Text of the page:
Sep

23

Grassroots technology

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Free Culture at Columbia has come out with some pretty cool stuff in its brief history: the Core on Flash drives, CULator, this gem of a protest video. Now, under the guidance of founder Brendan Ballou, they’ve transcended the Columbia plane and gone global. Allied with One Laptop Per Child (OLPC), Ballou and co. are set on helping to distribute free mini-computers to children in the developing world. And, you know, possibly influencing the course of human communications and history.

OLPC, which was founded at MIT in 2005, has created small, cheap ($130 each), super-durable laptops (called “XOs”…see photo) that feature internet access, a camera, music and art software, word processing, a phone, and a host of other useful tools designed for the use of kids aged 6 to 12. The computers connect on a local network and have the capacity to link up globally, bringing kids world-over face-to-face through their screens. Columbia’s Free Culture chapter, with the help of several grad students and J-Schoolers, contributed one of the more exciting software applications ot the project– a built-in template for news articles that will allow kids to publish their reports to a blogging system on the network or even print their own homemade newspapers.

Ballou said he envisions a world where young people are describing their own lives in place of, say, BBC reporters. To OLPC, he added, the micro-tech of the laptops is akin to developments in microfinance— it gives increased agency to the disenfranchised. Ultimately, OLPC hopes to spread the computers across the globe; currently, the education ministers of Ecuador, Uruguay, Argentina, Brazil, Libya, Nigeria, and Rwanda are signed on to finance the project in their countries, with more (possibly even the U.S.) expected to join.

-KER

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5 Comments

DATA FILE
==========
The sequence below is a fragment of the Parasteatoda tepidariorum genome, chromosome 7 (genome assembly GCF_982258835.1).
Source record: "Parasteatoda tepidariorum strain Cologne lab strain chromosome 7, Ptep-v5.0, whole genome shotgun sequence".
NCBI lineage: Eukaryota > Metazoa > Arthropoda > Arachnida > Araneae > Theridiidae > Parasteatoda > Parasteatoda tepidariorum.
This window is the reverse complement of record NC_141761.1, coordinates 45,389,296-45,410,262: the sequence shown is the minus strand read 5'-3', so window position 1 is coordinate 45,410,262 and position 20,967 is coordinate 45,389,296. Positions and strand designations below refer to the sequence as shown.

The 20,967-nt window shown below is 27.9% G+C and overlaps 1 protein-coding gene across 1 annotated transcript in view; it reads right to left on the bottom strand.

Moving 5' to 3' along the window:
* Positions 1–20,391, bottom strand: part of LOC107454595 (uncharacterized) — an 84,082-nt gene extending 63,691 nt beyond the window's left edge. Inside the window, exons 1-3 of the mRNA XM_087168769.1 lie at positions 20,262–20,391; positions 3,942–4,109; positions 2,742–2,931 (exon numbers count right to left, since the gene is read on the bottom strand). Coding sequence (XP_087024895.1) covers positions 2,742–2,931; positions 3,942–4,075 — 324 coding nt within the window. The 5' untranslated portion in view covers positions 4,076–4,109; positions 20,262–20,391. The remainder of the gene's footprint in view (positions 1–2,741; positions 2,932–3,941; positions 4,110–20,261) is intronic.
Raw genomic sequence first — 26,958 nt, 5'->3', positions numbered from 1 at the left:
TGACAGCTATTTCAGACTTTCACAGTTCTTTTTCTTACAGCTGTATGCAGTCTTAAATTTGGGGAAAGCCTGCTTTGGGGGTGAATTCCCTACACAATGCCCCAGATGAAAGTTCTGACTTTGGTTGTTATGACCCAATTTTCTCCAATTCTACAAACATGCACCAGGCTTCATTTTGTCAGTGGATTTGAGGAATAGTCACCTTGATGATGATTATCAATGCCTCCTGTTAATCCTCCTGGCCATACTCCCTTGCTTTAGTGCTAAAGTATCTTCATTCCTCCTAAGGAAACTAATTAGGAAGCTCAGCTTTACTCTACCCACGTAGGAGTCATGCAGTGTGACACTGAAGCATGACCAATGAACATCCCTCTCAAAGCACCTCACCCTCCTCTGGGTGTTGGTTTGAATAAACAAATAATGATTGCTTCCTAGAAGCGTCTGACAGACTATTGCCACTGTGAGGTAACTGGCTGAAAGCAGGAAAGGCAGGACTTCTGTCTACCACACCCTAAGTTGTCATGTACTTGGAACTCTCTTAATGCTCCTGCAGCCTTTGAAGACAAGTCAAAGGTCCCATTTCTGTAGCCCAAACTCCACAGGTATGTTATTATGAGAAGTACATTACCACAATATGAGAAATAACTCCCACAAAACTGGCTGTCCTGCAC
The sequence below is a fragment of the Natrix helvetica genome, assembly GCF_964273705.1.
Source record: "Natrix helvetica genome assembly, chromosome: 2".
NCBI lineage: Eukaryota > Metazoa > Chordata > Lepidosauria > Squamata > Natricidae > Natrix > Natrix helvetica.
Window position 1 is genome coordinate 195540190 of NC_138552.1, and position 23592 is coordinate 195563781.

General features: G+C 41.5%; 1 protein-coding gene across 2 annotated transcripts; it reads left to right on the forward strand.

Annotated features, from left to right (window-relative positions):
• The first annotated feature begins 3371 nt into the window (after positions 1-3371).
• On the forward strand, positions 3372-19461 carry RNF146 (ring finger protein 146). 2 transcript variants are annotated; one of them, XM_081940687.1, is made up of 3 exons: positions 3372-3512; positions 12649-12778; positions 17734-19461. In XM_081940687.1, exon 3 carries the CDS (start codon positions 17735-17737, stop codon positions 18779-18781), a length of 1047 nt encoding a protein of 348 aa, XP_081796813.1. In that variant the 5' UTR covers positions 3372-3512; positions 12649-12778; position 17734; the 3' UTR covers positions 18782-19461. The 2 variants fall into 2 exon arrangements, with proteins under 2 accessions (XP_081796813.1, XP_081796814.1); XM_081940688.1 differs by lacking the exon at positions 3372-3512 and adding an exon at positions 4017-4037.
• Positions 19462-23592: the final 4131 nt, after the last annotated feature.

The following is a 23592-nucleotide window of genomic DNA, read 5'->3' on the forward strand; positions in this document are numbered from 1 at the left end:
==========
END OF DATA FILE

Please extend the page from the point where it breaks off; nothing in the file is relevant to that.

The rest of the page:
1. asd  

    While this project has wonderful intentions, do you really think it is effective to give children computers before they have sufficient food, clean drinking water, and electricity?

  2. asd  

    which is the case in many of the communities this project targets.

    there are other, more simple ways to help alleviate poverty.

    I think nowadays, people get caught up in thinking of "new, hip plans" while the real answers are classic and age-old ---

    fixing infrastructure is first.

  3. jkl  

    Teach a person to fish, and... et cetera. Although the XO may seem new and hip, it's actually trying to implement a "classic and age-old" answer: education.

  4. seriously  

    theyre not actually targeting the poorest of the poor with this i don't think. like the kids you see on christian childrens fund commercials who dont have shoes...those arent the ones this is meant for. i may be wrong but i remember reading a bit about this a while back and it seemed like they were targetting poor villages where people had "stable" lives but they were incredibly undereducated and ages behind modern technology. they certainly aren't people of plenty but yes, im sure philanthropies have also noticed that sending computers instead of food to certain areas of the world is useless if they die of hunger before they can crank enough power to operate their wifi

  5. olpc  

    i've always seen olpc as a form of cultural imperialism but anyway...

    this is old, but HILARIOUS: (don't be scared of the link)

    http://www.olpcnews.com/countries/nigeria/pornographic_image_child.html

    guess one of the side effects of cultural imperialism is that they get the bad with the good.

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